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Cal-Maine Surges on Strong Quarterly Performance, Taiwan Earthquake Disrupts Tech Supply Chain, and More

Fernanda T
Latest News
April 03 2024 7:12AM

Taiwan Semiconductor Manufacturing Company (NYSE:TSM) – TSMC evacuated some factories and suspended operations after a 7.4 magnitude earthquake hit Taiwan, raising concerns about the global technology supply chain. Companies like Apple (NASDAQ:AAPL) and Nvidia (NASDAQ:NVDA) are affected. Taiwan is crucial for chips but vulnerable to natural disasters and geopolitical tensions. TSMC shares are down 0.9% in pre-market trading.

Cal-Maine Foods (NASDAQ:CALM) – Shares of the U.S.’s leading egg producer rose 8.3% in pre-market trading after beating Wall Street’s quarterly estimates, with record sales volume due to high demand and price reductions. The company earned $146.4 million, or $3.01 per share, in the fiscal third quarter. Cal-Maine reported temporarily closing a Texas plant due to an avian flu outbreak, resulting in the culling of 1.6 million chickens.

Walt Disney (NYSE:DIS) – Disney and Bob Iger are expected to win the proxy battle against Nelson Peltz’s Trian Fund Management. With over 60% of the votes counted, the support from Vanguard and BlackRock gives a significant boost to Disney in the board dispute. The dispute will be resolved at Disney’s shareholder meeting on Wednesday.

Paramount Global (NASDAQ:PARA) – Paramount Global’s shares rose 3.7% in pre-market trading after reports that the media giant might be moving forward with a possible sale. The New York Times revealed that Paramount is considering exclusive negotiations with Skydance, led by David Ellison.

Trump Media & Technology Group (NASDAQ:DJT) – Donald Trump sued the co-founders of Trump Media for allegedly violating a corporate structure agreement and not deserving 8.6% of the shares, valued at $606 million. The co-founders, in turn, sued Trump for trying to dilute their stakes. The dispute comes amid fluctuations in Trump Media’s shares following its merger with a SPAC. Trump holds 57% of the company, valued at $4.02 billion, but his ability to sell shares is temporarily blocked. The Delaware judge did not expedite the co-founders’ process but will consider possible sanctions against Trump due to the lawsuit filed in Florida.

DraftKings (NASDAQ:DKNG) and MGM Resorts International (NYSE:MGM) – DraftKings and MGM Resorts International are exploring the rapidly growing Brazilian online gambling market, following legalizations in 2018. Over 130 companies, including Hard Rock International, are seeking licenses. High fees and taxes could pose challenges for smaller companies. Formalization attracts global giants but challenges locals.

Microsoft (NASDAQ:MSFT) – The U.S. Cybersecurity Review Board blamed Microsoft for security lapses that allowed a Chinese attack on senior government officials’ emails in 2023, calling it “preventable.” Microsoft has pledged improvements and reforms to strengthen its systems.

Alphabet (NASDAQ:GOOGL) – Google agreed to delete “billions” of user browsing activity records as part of a class-action settlement. Although plaintiffs sought $5 billion, the settlement involves no payment. Plaintiff lawyers consider the agreement “groundbreaking.”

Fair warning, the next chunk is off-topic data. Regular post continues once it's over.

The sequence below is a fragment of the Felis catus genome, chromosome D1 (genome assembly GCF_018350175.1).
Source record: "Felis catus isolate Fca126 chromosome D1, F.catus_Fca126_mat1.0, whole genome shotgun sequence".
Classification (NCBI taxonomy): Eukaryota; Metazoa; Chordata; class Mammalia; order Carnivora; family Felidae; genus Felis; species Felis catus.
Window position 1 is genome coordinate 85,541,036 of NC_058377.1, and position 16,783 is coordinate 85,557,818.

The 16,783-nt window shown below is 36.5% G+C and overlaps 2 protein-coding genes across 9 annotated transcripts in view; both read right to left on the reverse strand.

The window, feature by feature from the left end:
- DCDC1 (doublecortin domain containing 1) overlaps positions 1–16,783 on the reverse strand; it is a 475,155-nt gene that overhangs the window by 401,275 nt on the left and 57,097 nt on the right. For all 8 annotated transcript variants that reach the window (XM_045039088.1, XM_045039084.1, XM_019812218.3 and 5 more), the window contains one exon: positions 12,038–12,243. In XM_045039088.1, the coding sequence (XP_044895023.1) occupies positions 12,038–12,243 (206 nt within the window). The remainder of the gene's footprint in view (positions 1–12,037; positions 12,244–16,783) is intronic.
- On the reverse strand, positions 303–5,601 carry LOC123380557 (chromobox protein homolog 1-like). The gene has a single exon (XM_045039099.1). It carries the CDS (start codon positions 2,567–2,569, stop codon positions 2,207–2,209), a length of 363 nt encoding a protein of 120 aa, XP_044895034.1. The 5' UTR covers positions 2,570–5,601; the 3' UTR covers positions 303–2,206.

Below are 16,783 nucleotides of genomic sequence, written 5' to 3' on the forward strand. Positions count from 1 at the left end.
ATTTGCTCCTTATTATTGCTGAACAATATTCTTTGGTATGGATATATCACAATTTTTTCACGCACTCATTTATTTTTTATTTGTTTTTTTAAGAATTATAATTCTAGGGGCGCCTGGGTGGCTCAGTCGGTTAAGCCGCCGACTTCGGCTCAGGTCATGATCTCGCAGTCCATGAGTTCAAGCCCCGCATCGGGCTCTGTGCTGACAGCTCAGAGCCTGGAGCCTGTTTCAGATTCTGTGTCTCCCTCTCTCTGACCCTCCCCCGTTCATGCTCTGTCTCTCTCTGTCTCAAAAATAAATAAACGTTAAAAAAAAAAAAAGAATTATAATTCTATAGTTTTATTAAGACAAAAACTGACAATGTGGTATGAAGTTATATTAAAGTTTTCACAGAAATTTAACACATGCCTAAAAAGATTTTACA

Intel (NASDAQ:INTC) – Intel announced on Tuesday an increase in operational losses in its foundry business as it seeks to regain the technological lead lost to TSMC. Shares fell with forecasts of worse losses in 2024 and a search for operational balance by 2027.

Amazon (NASDAQ:AMZN) – Amazon Web Services (AWS) expanded its free credits program for startups, now covering the use of leading AI models’ costs, in an effort to strengthen its Bedrock platform. The initiative includes partnerships with Anthropic, Meta, Mistral AI, and Cohere, boosting AWS adoption among startups. Moreover, Amazon.com is phasing out its Just Walk Out supermarket system, removing a technology that allowed customers to skip lines. The focus will now be on its Dash Cart, reducing complexity. The technology will still be used in Amazon Go stores and licensed to other retailers.

Alibaba (NYSE:BABA) – Alibaba Group announced a $4.8 billion share buyback in the last quarter, the company’s second largest, boosting its buyback plan after increasing it by an additional $25 billion. The move aims to reassure investors amid market challenges and competition.

PVH Corp (NYSE:PVH) – PVH Corp’s shares plunged on Tuesday after the Calvin Klein owner forecasted a sharper than expected annual revenue decline due to weakened demand in Europe. The company plans to scale back online platforms in Europe, anticipating a 5% sales drop on the continent.

Tesla (NASDAQ:TSLA) – Tesla experienced its first quarterly delivery drop in nearly four years, falling below Wall Street estimates and causing a drop in shares on Tuesday. Challenges include ineffective price cuts and intense competition. The company faces a potential slowdown in 2024. Shares are down -0.82% in pre-market trading. Despite a quarterly drop in car sales, its energy storage business set a record. Battery deployments reached 4,053 megawatt-hours, nearly 2% above the previous record. CEO Elon Musk seeks to convert this success into more significant revenues.

General Motors (NYSE:GM) – On Tuesday, GM reported a 1.5% decline in U.S. vehicle sales in the first quarter, mainly due to reduced deliveries to commercial customers. The Detroit automaker sold 594,233 units in the first three months of 2024, compared to 603,208 vehicles in the same period last year.